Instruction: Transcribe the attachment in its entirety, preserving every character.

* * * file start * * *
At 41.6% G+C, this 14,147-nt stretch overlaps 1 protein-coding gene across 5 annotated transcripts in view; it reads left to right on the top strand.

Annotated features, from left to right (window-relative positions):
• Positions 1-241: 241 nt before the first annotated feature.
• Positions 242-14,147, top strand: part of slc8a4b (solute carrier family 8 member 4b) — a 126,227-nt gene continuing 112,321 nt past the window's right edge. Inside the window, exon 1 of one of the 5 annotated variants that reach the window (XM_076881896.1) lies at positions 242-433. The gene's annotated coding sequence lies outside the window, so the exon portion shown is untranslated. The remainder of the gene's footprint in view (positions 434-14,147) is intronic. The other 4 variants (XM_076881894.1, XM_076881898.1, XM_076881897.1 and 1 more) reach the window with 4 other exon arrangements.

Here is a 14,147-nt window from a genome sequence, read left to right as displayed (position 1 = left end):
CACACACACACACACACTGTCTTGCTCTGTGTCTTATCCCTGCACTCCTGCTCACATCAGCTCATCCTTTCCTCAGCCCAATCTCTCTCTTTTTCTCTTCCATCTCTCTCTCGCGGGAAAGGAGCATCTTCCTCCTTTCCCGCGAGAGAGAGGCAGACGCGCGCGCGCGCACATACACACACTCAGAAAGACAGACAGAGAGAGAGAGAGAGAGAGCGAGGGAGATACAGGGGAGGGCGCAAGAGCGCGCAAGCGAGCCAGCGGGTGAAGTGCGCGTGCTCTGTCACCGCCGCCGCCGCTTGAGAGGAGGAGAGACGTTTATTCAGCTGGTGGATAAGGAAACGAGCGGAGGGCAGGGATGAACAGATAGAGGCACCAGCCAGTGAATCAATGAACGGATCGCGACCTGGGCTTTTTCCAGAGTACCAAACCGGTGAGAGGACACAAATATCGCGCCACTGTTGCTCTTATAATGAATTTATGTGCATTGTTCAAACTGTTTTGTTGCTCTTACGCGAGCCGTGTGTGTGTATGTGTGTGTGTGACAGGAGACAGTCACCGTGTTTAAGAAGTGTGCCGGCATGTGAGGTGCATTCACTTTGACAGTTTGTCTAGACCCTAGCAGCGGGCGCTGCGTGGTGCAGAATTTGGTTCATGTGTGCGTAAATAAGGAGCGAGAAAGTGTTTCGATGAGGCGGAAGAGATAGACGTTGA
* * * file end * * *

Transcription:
At 41.6% G+C, this 14,147-nt stretch overlaps 1 protein-coding gene across 5 annotated transcripts in view; it reads left to right on the top strand.

Annotated features, from left to right (window-relative positions):
• Positions 1-241: 241 nt before the first annotated feature.
• Positions 242-14,147, top strand: part of slc8a4b (solute carrier family 8 member 4b) — a 126,227-nt gene continuing 112,321 nt past the window's right edge. Inside the window, exon 1 of one of the 5 annotated variants that reach the window (XM_076881896.1) lies at positions 242-433. The gene's annotated coding sequence lies outside the window, so the exon portion shown is untranslated. The remainder of the gene's footprint in view (positions 434-14,147) is intronic. The other 4 variants (XM_076881894.1, XM_076881898.1, XM_076881897.1 and 1 more) reach the window with 4 other exon arrangements.

Here is a 14,147-nt window from a genome sequence, read left to right as displayed (position 1 = left end):
CACACACACACACACACTGTCTTGCTCTGTGTCTTATCCCTGCACTCCTGCTCACATCAGCTCATCCTTTCCTCAGCCCAATCTCTCTCTTTTTCTCTTCCATCTCTCTCTCGCGGGAAAGGAGCATCTTCCTCCTTTCCCGCGAGAGAGAGGCAGACGCGCGCGCGCGCACATACACACACTCAGAAAGACAGACAGAGAGAGAGAGAGAGAGAGCGAGGGAGATACAGGGGAGGGCGCAAGAGCGCGCAAGCGAGCCAGCGGGTGAAGTGCGCGTGCTCTGTCACCGCCGCCGCCGCTTGAGAGGAGGAGAGACGTTTATTCAGCTGGTGGATAAGGAAACGAGCGGAGGGCAGGGATGAACAGATAGAGGCACCAGCCAGTGAATCAATGAACGGATCGCGACCTGGGCTTTTTCCAGAGTACCAAACCGGTGAGAGGACACAAATATCGCGCCACTGTTGCTCTTATAATGAATTTATGTGCATTGTTCAAACTGTTTTGTTGCTCTTACGCGAGCCGTGTGTGTGTATGTGTGTGTGTGACAGGAGACAGTCACCGTGTTTAAGAAGTGTGCCGGCATGTGAGGTGCATTCACTTTGACAGTTTGTCTAGACCCTAGCAGCGGGCGCTGCGTGGTGCAGAATTTGGTTCATGTGTGCGTAAATAAGGAGCGAGAAAGTGTTTCGATGAGGCGGAAGAGATAGACGTTGA